NoScript     Prevents script execution on most web sites. Scripts can be used to show your personal information to the web host.

Random Agent Spoofer     Prevents some malware by changing the "User Agent" randomly to other browsers.

Privacy Badger     Detects and prevents trackers on web sites.

     Privacy Badger is a product of the Electronic Freedom Foundation. See About the EFF for more information.

     EFF is a volunteer organisation with some high powered talent. Donating to them is in your best interests, whether it's copyright law, civil rights, or net neutrality.

Decentraleyes     Prevents third-party ads by telling your browser that the source is on your computer. This can also be done with Privoxy.

Adnauseam     Blocks ads, but also pollutes the data of the advertisers by clicking on them.

After you have added these, you can do a simple check of your browser at It's not perfect, but for a quick look at how your browser is set up, it's okay.

You can run TOR in a VPN, but it does tend to be sluggish

Remember, there are people who depend on TOR for sending information under oppressive regimes, so don't burden the network with filesharing. Use it, make it common and popular, but please don't misuse it.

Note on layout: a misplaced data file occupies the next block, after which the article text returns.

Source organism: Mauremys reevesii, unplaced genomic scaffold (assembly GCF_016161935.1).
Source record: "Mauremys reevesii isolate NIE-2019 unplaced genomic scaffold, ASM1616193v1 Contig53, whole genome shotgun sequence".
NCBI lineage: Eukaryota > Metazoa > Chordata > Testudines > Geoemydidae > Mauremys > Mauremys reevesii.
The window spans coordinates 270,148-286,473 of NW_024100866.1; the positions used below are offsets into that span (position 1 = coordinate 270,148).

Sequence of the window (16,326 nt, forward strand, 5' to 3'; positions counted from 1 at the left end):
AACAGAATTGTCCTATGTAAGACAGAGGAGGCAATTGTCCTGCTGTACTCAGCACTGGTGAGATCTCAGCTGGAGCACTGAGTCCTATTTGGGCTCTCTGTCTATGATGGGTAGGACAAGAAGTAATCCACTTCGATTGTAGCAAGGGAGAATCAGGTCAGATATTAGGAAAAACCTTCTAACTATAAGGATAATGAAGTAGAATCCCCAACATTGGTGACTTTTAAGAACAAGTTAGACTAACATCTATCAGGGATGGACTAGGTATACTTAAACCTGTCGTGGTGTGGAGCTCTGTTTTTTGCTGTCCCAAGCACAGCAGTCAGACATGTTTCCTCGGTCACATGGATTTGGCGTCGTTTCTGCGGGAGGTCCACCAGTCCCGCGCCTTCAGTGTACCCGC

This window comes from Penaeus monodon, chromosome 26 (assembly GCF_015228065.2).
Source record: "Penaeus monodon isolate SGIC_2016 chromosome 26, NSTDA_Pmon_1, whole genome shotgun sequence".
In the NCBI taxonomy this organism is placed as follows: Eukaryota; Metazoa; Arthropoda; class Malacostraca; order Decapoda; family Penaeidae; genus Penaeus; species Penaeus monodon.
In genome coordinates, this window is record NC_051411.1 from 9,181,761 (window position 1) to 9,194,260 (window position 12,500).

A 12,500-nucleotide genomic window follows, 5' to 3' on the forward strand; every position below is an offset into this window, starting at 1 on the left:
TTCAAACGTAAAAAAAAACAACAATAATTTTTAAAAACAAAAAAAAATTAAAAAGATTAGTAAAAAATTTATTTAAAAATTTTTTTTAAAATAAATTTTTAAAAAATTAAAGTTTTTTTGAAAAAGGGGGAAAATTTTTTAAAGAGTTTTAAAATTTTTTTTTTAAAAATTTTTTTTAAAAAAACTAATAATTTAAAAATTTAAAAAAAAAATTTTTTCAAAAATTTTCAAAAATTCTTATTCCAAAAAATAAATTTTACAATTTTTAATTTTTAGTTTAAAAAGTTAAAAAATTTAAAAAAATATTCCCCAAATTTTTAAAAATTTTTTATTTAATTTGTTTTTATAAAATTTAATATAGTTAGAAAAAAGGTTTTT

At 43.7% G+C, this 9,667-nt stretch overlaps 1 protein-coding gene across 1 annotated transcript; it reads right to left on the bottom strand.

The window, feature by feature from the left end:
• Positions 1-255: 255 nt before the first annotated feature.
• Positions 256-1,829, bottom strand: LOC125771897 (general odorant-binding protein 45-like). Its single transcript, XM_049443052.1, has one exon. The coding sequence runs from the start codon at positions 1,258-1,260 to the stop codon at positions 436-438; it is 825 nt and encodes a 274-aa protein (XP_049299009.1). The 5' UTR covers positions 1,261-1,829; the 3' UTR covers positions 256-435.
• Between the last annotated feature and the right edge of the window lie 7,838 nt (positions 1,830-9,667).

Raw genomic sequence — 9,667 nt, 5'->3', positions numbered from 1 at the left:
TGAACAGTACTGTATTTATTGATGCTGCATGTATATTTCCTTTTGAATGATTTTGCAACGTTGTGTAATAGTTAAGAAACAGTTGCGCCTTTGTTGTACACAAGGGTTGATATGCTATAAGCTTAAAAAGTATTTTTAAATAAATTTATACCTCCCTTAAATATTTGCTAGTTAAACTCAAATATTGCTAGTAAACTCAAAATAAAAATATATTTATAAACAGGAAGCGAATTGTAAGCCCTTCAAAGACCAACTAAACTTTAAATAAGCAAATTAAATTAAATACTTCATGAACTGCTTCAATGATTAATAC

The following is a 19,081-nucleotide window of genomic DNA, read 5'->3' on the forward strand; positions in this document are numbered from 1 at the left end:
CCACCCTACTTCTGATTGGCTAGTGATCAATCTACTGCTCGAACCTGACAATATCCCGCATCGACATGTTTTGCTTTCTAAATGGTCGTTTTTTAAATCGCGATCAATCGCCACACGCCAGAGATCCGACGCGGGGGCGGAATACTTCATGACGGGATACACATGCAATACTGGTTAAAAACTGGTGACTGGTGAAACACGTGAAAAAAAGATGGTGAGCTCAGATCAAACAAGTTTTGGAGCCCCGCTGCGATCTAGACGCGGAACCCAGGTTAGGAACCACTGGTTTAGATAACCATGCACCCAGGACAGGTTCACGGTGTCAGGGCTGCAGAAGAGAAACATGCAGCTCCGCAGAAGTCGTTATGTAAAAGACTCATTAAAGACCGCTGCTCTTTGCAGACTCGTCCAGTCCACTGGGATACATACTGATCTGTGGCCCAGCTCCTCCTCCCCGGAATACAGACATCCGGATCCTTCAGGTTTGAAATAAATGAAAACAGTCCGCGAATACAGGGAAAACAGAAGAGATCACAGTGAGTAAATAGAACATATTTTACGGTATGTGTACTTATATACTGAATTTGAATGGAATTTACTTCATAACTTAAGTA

One thing that the Tor browser is used for is the onion network, often referred to as the Dark Net. The onion network is beyond the scope of this article, but because it is not normally visible to regular browsers, search engines etc, has a large amount of scare attached to it. It is used by people and organisations that wish to remain secure. Darknet sites have the .onion suffix.

There is more about the onion dark net here

Although you may use tor and .onion for your own use, consider that there are users who depend on the tor router to communicate and stay hidden from oppressive regimes.